It is well known that when an employee attends a disciplinary hearing, they have a statutory right to bring a colleague or a trade union representative to accompany them at the hearing. A number of recent cases appeared to be showing a growing trend of increasing the scope of this right to include legal representation in certain circumstances. However, the Supreme Court’s most recent decision in R (on the application of G) v Governors of X School has nipped this growing trend in the bud.
The right was first raised in the case of Kulkarni v Milton Keynes Hospital. Disciplinary action was taken against Dr Kulkarni for inappropriately touching a patient. The Hospital refused his request to have a legal representative present at the disciplinary hearing. The Court of Appeal found that Dr Kulkarni was entitled to have a legal representative present at the disciplinary hearing. The Court of Appeal opened up the potential scope of this right significantly as they suggested there may be a human right under the Human Rights Act to legal representation at internal disciplinary hearings in certain circumstances, specifically when dismissal may result in the employee being prevented from working in their chosen profession in future. This is usually where the conduct would be reported to a governing body which could then result in an employee being struck off from practicing their profession.
Later in the case of R (on the application of G) v Governors of X School, disciplinary action was taken against a teaching assistant who was alleged to have had inappropriate sexual contact with a pupil. He claimed the right to have a legal representative at the School’s disciplinary hearing. The Court of Appeal confirmed the teaching assistant’s right to legal representation as he, if found guilty of the allegations, was likely to be reported to the Independent Safeguarding Authority which would prevent him from being a teaching assistant in future.
These decisions appeared to have opened the floodgates for all sorts of professionals to claim the right to be accompanied by a legal representative at an internal disciplinary hearing; doctors; teachers; solicitors; carers, nurses; doctors; accountants; surveyors and more.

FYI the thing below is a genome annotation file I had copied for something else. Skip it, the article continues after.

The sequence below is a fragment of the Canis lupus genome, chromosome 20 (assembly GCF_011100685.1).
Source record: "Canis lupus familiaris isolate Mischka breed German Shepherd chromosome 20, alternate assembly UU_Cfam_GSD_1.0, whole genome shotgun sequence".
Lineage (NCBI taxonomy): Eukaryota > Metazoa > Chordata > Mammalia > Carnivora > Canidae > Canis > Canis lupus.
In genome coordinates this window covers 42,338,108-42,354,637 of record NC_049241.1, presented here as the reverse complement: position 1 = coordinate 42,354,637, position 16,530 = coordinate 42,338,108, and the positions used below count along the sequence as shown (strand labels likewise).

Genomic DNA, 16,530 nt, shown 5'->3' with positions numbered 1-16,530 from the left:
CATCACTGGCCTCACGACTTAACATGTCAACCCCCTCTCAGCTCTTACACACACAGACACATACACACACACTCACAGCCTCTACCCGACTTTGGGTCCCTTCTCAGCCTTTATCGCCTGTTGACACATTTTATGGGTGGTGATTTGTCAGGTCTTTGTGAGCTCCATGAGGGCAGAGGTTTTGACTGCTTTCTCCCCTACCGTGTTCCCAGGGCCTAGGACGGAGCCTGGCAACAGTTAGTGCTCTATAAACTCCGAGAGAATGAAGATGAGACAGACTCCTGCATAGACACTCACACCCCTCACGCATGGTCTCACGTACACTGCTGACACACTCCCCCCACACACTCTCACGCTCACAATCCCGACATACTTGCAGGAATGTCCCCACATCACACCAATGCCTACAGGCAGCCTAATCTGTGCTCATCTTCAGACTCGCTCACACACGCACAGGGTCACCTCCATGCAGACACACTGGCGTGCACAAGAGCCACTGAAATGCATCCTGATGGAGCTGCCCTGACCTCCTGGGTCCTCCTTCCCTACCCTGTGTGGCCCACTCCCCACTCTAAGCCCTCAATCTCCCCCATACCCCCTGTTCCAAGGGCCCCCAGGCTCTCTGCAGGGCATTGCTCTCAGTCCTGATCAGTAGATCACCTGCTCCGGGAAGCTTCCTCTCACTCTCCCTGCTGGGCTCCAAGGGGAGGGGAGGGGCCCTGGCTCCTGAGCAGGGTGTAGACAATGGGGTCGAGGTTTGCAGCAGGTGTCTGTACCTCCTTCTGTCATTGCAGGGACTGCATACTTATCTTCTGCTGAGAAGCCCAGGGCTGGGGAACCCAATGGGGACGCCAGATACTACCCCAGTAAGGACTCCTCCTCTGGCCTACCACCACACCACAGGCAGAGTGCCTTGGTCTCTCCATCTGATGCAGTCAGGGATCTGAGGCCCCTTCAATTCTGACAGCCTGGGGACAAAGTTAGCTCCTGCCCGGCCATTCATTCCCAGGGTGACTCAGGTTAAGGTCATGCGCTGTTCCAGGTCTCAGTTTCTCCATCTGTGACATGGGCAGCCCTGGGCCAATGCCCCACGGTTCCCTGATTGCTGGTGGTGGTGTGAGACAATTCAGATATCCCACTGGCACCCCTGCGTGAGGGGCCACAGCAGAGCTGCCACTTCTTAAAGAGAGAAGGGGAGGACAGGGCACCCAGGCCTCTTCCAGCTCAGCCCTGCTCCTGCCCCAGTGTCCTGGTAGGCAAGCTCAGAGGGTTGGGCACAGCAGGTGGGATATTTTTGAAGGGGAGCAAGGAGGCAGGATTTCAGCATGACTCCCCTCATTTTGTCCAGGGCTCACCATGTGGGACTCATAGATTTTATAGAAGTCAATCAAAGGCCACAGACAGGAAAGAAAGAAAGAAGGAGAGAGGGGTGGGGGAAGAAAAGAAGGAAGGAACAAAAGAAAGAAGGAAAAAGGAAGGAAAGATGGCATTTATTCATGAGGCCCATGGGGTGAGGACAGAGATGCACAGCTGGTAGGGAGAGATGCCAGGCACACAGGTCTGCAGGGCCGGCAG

However, this right has been severely limited by the Supreme Court which has overturned the Court of Appeal’s decision in R (on the application of G) v Governors of X School. The Supreme Court held that the teaching assistant in that case had no right to legal representation at the School’s disciplinary hearing. The School’s decision to dismiss him for gross misconduct would not be the determining factor as to whether he would be able to work in the teaching profession in future. The School was under an obligation to report this to the Independent Safeguarding Authority and it would ultimately be that Authority’s decision whether to place him on the barred register or not – this would be the determining factor as to his ability to work in the teaching profession. He may be entitled to legal representation at that level, but the Supreme Court found that this right did not apply at the School’s internal disciplinary stage.
In summary, where an occupation is governed by an external body who determines whether someone may or may not practice that occupation then it is unlikely that an employee will be entitled to legal representation at the employer’s internal disciplinary hearing. This is a good result for employers as for the foreseeable future, the disciplinary hearing is likely to remain a lawyer free zone!
If you would like to talk through a situation you are dealing with, or if you need advice on any aspect of employment law, please contact any member of the Pure Employment Law team (01243 836840 or [email protected])